Mothers are the guiltiest people in the world.  We blame ourselves for practically everything.  If our child has a cold, it's because we didn't bundle him tightly enough or give him enough multi-vitamins last week.  If our child has a milk allergy, it must be because we fed her dairy at too young an age or because we ate too much ice cream when we were pregnant.  It's true; there is no end to the amount of blame mothers heap upon themselves for everything that goes wrong. It's ludicrous when you think about it.

The irony is that everybody lets us take the blame.  Modern psychology dictates that people are the physiological and psychogical product of their parents. Criminals and sociopaths are more than happy to twist that logic and shift the blame to their upbringing.  Time and again they sing the song of neglect and abuse as an excuse for their excerable behavior.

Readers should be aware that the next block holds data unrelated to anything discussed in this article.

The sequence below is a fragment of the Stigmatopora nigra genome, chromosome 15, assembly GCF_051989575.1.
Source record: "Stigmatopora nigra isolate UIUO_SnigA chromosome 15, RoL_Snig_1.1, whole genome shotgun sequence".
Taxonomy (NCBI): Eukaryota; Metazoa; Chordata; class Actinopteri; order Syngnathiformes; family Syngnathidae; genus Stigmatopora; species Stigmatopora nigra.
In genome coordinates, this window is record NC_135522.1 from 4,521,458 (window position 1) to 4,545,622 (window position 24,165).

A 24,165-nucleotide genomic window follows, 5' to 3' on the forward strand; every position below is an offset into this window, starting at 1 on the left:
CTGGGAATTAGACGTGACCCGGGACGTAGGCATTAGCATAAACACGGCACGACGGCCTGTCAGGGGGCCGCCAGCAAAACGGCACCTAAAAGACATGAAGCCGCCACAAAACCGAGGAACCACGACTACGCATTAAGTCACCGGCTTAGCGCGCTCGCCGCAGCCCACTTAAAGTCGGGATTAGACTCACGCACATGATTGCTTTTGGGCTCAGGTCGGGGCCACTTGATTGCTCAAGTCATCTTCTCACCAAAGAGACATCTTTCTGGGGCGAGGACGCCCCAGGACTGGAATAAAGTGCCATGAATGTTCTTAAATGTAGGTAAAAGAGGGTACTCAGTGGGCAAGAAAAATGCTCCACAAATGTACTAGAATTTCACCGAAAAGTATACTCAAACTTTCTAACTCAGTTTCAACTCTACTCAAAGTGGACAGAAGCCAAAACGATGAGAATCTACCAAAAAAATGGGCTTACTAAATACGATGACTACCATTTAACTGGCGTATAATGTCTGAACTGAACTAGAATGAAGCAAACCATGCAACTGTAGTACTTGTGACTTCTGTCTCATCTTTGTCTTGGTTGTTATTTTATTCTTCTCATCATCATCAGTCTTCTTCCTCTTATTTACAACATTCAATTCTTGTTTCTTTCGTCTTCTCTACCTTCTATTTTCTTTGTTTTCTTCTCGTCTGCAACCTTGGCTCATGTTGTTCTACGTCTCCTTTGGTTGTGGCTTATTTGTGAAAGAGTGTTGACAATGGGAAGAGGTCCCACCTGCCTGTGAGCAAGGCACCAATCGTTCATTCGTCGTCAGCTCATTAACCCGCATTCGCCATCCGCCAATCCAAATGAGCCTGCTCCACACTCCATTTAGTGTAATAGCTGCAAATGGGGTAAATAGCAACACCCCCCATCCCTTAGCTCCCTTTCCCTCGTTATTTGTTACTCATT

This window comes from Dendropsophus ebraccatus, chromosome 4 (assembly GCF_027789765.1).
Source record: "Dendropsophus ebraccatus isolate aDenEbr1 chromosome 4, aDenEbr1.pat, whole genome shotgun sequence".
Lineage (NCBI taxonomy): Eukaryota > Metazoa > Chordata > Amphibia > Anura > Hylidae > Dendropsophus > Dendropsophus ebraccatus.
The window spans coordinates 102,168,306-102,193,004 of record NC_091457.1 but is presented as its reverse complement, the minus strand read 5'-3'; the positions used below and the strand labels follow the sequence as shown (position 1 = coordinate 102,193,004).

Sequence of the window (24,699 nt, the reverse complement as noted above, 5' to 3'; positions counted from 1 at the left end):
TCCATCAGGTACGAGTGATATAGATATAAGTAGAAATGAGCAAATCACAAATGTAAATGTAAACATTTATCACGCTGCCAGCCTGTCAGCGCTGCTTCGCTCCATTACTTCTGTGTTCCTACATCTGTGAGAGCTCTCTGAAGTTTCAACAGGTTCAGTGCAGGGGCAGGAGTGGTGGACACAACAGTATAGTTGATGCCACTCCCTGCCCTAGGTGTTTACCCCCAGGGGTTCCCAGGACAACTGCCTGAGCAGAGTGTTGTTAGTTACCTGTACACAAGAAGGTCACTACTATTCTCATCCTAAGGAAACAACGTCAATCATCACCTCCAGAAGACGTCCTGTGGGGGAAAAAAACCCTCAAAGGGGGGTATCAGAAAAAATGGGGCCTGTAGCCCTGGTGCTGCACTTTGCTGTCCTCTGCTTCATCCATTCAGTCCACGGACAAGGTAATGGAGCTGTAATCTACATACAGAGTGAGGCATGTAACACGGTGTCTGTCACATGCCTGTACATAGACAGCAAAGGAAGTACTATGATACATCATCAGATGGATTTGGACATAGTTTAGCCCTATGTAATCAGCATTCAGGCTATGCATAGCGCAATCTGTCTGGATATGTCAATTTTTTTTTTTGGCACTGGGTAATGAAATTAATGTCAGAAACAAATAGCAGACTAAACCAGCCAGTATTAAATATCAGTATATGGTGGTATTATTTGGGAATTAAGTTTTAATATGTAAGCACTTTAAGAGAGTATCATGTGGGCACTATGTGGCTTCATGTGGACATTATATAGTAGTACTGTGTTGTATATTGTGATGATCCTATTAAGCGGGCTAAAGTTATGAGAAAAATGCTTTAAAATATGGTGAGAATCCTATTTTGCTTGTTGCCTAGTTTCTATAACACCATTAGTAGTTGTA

Not to be misunderstood, I don't want to diminish the role of the mother or to underplay the importance of her impact in the lives of her children.  It's just that so often mothers live an existance of paranoia and guilt.  It seems to me that the very best mothers are those who feel the worst about the way that they have raised their children.  They forever lament, "If only I  had.  .  .  my child might be happier/ more secure/ more productive."  How ironic that the truly negligent mothers are those who never feel guilty about and are constantly defensive of their parenting.